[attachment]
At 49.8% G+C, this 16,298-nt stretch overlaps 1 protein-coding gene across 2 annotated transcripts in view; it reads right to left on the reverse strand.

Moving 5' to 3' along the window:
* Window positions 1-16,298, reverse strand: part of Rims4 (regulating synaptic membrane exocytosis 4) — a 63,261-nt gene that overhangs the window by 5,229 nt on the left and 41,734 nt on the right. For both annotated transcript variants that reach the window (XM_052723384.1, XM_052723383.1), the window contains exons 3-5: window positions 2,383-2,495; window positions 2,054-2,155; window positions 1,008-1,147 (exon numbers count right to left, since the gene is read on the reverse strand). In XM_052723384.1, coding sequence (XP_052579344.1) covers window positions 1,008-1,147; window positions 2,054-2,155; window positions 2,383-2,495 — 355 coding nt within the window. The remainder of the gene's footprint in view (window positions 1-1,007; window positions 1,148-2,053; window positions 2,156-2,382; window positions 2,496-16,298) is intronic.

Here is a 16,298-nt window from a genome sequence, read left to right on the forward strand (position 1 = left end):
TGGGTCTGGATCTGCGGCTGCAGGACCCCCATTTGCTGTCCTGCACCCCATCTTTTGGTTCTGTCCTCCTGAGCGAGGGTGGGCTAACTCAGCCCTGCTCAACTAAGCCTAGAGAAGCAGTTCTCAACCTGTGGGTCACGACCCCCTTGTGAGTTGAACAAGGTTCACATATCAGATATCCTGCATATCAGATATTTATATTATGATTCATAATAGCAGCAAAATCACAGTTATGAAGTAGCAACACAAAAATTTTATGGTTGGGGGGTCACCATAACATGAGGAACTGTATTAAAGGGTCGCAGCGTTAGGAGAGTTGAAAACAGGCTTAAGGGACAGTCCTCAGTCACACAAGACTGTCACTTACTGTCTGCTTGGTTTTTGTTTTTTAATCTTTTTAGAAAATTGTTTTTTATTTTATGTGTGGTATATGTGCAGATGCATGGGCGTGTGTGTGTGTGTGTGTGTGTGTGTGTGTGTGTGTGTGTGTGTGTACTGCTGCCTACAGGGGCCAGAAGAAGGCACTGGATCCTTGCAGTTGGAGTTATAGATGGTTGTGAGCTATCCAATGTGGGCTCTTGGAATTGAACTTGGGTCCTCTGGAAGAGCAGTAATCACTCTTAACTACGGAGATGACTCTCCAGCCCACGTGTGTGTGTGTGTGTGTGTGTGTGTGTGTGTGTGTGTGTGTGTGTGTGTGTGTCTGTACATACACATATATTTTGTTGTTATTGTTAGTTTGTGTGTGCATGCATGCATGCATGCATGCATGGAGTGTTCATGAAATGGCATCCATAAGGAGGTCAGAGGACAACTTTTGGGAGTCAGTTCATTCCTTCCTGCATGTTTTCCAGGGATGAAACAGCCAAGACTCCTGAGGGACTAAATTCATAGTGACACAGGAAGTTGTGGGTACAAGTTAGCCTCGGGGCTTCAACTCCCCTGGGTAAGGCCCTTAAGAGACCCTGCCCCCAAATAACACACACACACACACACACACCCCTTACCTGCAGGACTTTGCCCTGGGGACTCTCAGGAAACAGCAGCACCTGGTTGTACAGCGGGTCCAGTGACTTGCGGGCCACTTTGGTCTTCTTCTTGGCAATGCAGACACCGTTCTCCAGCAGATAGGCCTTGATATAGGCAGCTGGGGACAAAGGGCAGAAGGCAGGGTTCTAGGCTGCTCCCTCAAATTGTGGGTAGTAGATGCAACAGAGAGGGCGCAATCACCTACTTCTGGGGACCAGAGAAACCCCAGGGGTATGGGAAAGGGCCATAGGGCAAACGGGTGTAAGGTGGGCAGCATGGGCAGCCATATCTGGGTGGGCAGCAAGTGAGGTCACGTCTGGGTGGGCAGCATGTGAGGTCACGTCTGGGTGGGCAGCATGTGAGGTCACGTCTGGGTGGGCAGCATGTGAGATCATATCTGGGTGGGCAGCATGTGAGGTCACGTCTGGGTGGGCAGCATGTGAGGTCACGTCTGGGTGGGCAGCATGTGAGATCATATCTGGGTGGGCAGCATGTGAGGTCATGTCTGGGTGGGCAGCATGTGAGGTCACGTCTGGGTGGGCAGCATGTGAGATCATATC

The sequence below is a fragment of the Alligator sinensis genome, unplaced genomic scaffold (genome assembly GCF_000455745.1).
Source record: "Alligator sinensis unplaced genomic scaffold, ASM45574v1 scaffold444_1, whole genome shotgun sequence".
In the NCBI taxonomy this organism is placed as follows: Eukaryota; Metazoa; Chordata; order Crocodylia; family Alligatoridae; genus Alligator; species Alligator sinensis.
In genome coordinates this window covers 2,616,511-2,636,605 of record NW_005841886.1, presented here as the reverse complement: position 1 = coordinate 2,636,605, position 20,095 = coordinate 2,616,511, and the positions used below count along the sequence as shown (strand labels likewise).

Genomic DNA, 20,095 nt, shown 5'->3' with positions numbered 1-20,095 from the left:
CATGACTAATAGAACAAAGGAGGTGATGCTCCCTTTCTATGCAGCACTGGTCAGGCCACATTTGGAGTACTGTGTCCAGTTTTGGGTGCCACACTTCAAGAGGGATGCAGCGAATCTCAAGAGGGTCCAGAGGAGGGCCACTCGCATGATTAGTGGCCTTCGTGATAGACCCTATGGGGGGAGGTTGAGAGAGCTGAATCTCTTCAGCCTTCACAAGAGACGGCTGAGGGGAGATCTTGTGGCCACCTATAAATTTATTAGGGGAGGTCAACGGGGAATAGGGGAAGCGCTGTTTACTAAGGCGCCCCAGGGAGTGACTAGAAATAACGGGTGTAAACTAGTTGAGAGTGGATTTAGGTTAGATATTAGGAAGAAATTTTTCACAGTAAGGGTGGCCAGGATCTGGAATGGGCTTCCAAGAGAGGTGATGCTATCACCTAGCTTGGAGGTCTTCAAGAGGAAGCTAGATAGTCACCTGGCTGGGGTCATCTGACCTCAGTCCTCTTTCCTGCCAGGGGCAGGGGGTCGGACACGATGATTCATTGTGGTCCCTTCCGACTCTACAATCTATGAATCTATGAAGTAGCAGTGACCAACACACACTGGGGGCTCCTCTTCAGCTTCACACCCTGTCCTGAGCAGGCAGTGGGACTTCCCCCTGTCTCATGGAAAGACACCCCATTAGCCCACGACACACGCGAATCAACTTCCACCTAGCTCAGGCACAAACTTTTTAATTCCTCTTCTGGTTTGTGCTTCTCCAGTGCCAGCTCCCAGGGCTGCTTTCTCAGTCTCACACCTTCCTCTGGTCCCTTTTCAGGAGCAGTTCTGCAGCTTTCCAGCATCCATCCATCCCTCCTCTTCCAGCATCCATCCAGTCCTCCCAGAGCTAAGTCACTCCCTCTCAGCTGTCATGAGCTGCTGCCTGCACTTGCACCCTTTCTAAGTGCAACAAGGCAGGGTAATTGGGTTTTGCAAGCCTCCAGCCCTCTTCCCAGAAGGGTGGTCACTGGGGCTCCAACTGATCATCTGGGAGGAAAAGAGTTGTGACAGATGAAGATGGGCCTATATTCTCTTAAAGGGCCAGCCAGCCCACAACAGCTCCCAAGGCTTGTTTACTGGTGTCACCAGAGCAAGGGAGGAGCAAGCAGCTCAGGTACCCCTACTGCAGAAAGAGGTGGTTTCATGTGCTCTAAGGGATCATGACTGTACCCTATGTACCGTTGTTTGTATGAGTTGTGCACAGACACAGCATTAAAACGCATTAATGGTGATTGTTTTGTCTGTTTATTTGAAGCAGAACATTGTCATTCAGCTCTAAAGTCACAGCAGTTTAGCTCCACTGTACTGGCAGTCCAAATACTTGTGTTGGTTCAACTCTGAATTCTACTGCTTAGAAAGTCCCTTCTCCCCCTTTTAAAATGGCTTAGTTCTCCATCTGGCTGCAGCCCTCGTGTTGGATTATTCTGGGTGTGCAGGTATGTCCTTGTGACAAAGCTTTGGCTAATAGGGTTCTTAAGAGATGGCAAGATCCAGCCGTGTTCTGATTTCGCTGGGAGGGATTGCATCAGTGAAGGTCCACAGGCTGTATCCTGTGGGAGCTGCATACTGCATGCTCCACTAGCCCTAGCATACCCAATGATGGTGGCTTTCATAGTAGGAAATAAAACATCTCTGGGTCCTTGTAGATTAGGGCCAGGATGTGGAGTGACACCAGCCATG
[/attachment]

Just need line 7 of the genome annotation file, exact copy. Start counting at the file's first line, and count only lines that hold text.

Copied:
Source record: "Alligator sinensis unplaced genomic scaffold, ASM45574v1 scaffold444_1, whole genome shotgun sequence".